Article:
I must beg your excuse for this incoherent, scrawl, the business of my department fully takes up my time, and I have been interrupted 20 times while [struck: writing] writing this.
Please to present my respectful Compliments to Mrs Eveleigh, & that Roman patriot Mr. Shubrick and the [Tory] Gentlemen and to any other Gentlemen of my acquaintance particularly Mr. Burroughs, Mr. Spooner [8] Mr. Spooner a Gentleman from Boston will deliver you this Letter, and I shall take the liberty to beg your civilities to him
I look forward with pleasure to the period when I shall have the [struck: pleasure] [inserted: happiness] of seeing you and Mrs Eveleigh, & I most ardently long for a political chat with the old Gentleman
I am Dear Eveleigh Yours
HKnox -

[docket in margin of page 6]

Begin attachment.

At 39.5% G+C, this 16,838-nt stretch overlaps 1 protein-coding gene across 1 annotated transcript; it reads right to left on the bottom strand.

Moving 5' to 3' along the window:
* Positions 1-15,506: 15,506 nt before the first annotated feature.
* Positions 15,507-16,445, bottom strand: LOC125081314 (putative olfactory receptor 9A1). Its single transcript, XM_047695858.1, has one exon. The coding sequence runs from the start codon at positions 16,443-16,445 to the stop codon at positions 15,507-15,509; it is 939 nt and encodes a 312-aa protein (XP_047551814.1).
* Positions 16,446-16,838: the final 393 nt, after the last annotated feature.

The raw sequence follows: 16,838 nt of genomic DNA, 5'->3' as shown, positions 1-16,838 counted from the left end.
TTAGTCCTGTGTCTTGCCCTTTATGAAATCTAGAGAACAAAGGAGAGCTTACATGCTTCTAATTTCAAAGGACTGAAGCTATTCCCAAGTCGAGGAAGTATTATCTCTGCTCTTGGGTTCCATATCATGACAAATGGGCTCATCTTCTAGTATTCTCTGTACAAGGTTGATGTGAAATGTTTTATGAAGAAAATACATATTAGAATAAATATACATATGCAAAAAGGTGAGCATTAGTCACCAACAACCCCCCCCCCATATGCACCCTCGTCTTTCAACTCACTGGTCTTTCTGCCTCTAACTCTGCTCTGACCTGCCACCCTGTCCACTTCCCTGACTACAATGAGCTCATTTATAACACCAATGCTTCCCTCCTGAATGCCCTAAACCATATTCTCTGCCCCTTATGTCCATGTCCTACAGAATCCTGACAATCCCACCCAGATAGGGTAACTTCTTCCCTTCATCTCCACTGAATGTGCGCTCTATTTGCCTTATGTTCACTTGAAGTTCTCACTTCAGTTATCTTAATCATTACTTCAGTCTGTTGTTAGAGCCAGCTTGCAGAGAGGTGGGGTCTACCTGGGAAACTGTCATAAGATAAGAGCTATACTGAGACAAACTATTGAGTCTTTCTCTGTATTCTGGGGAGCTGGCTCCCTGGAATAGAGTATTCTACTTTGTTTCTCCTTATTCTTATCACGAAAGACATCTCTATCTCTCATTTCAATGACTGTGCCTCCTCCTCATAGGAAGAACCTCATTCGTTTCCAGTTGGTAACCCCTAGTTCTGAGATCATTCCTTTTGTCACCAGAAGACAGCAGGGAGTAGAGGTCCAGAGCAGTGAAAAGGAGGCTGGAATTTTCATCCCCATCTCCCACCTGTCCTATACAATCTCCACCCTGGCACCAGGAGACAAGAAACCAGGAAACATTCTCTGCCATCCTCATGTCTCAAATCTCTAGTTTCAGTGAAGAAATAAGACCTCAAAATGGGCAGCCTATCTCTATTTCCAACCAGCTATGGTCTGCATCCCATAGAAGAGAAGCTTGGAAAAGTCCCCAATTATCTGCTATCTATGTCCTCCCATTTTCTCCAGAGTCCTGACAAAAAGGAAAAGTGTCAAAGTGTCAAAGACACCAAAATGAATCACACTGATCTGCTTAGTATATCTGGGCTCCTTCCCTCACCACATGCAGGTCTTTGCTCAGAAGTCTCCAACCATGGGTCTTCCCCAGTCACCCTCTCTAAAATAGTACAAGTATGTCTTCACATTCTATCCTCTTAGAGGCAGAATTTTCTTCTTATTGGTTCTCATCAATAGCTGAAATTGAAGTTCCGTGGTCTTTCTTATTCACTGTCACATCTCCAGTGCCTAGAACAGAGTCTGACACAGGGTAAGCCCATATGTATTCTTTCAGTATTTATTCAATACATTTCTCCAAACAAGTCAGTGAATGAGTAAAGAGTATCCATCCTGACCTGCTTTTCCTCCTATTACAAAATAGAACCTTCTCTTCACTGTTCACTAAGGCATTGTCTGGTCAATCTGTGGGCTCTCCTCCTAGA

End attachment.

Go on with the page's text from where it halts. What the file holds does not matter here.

To N. Eveleigh Esqr
Charlestown -
May 5, 1777
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People: Knox, Henry, 1750-1806
Eveleigh, Nicholas, 1748-1791
McDougall, Alexander, 1732-1786
Wooster, David, 1711-1777
Arnold, Benedict, 1741-1801

Historical Era: American Revolution, 1763-1783

Subjects: NavyFranceRevolutionary WarRevolutionary War GeneralMilitary HistoryGlobal History and US Foreign PolicyGlobal History and US Foreign PolicyArtilleryAmmunitionBattleWartime Pillaging and DestructionMilitary SuppliesBraveryPatriotismInjury or WoundDeathPrivateering

Sub Era: The War for Independence